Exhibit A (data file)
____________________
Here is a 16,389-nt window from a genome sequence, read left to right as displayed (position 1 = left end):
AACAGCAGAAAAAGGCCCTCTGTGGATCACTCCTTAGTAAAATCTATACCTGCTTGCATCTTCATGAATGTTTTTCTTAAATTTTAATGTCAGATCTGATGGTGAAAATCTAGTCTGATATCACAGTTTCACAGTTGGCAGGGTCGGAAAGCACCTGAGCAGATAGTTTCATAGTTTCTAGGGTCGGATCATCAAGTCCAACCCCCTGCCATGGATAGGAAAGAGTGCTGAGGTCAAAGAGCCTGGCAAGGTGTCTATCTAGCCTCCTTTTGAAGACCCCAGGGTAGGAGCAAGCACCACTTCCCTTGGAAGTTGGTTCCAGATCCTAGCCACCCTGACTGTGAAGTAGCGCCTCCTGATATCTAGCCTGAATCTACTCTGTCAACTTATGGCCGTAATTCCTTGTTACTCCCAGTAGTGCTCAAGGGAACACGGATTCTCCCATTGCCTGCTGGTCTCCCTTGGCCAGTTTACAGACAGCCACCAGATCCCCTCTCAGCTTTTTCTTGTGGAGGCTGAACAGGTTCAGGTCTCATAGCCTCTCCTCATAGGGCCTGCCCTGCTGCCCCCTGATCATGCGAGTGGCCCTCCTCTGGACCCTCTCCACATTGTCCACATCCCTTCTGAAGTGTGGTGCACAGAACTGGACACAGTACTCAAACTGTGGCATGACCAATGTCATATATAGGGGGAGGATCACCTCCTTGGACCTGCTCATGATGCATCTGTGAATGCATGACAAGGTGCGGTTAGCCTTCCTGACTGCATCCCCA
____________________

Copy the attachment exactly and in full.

Here is a 16,389-nt window from a genome sequence, read left to right as displayed (position 1 = left end):
AACAGCAGAAAAAGGCCCTCTGTGGATCACTCCTTAGTAAAATCTATACCTGCTTGCATCTTCATGAATGTTTTTCTTAAATTTTAATGTCAGATCTGATGGTGAAAATCTAGTCTGATATCACAGTTTCACAGTTGGCAGGGTCGGAAAGCACCTGAGCAGATAGTTTCATAGTTTCTAGGGTCGGATCATCAAGTCCAACCCCCTGCCATGGATAGGAAAGAGTGCTGAGGTCAAAGAGCCTGGCAAGGTGTCTATCTAGCCTCCTTTTGAAGACCCCAGGGTAGGAGCAAGCACCACTTCCCTTGGAAGTTGGTTCCAGATCCTAGCCACCCTGACTGTGAAGTAGCGCCTCCTGATATCTAGCCTGAATCTACTCTGTCAACTTATGGCCGTAATTCCTTGTTACTCCCAGTAGTGCTCAAGGGAACACGGATTCTCCCATTGCCTGCTGGTCTCCCTTGGCCAGTTTACAGACAGCCACCAGATCCCCTCTCAGCTTTTTCTTGTGGAGGCTGAACAGGTTCAGGTCTCATAGCCTCTCCTCATAGGGCCTGCCCTGCTGCCCCCTGATCATGCGAGTGGCCCTCCTCTGGACCCTCTCCACATTGTCCACATCCCTTCTGAAGTGTGGTGCACAGAACTGGACACAGTACTCAAACTGTGGCATGACCAATGTCATATATAGGGGGAGGATCACCTCCTTGGACCTGCTCATGATGCATCTGTGAATGCATGACAAGGTGCGGTTAGCCTTCCTGACTGCATCCCCA